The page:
“We felt like it was an uphill battle to get them in Virginia, but we thought we had a chance,” Rob, pictured on the right next to Maryland Department of Commerce's Mark Vulcan, said. “We made what we thought was a very formidable effort. In this case we went toward a custom grant that was going to be very tailored, and would have required the General Assembly to approve it in the next session.”
In a similar way to how governments lure big office tenants to their jurisdictions, owners and brokers also spend a great deal of time trying to attract tenants to fill their buildings.
With increased competition, property tours have become a pivotal time to stand out from the crowd, and the developers and brokers on the leasing panel agreed that not enough attention is paid to this step.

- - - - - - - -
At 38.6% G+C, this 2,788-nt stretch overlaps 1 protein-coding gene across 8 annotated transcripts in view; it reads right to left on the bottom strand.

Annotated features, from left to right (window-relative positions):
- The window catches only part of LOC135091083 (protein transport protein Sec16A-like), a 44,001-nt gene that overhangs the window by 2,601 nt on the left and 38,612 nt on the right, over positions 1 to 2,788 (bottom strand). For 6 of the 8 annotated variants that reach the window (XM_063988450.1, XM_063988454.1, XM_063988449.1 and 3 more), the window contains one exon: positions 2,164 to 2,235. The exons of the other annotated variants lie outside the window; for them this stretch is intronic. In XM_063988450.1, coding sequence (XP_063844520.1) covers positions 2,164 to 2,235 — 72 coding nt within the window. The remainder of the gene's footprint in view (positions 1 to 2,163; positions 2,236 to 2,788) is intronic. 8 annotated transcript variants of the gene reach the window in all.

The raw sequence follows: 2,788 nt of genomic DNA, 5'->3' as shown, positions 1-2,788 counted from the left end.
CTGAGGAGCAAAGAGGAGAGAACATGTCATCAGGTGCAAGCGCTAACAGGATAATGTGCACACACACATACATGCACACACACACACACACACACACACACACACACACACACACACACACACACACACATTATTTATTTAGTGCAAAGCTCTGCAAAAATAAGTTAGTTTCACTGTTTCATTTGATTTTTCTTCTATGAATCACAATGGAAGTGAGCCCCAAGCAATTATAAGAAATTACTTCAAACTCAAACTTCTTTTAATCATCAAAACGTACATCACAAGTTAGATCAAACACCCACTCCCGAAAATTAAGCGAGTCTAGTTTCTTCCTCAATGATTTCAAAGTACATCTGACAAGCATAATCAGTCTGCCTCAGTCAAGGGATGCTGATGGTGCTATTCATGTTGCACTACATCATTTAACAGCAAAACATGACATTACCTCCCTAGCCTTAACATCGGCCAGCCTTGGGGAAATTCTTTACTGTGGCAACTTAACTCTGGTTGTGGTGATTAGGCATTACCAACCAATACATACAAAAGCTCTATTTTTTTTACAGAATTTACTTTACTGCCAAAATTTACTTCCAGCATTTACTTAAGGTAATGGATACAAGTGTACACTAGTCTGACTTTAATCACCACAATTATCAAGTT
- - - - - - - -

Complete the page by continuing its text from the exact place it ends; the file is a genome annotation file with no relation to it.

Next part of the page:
“The tour is basically our point of sale,” WashREIT’s Anthony Chang—pictured on the right next to the moderator, Real Data Management's Scott Finberg—said. “I would say that the market has become a little sloppy at the point of sale, and tours are not what they should be considering the value and the economics involved."
Tishman Speyer’s Andrew Eichberg, middle, said with increased competition, tenants expect more out of a tour than they used to, and owners have had to adjust.
“There are things we used to not do years ago,” Andrew said. “Now we’ll gut a space and, instead of leaving it in a dark, dreary condition and hoping that the tenant prospect has a vision, we’ll dress it up, we’ll paint it white, we’ll add lights and make it a good experience.”
Cushman & Wakefield’s Mark Wooters, left, agreed that giving a quality tour is important, but also stressed the importance of quantity when it comes to bringing prospective tenants into the building.
“On the developer's side of the fence, we all want swings at the plate, how many times can you get tenants to come tour your building,” Mark, seated next to Brandywine's Janet Davis, said. “Having that sort of conversation in the marketplace about your building is a good thing.”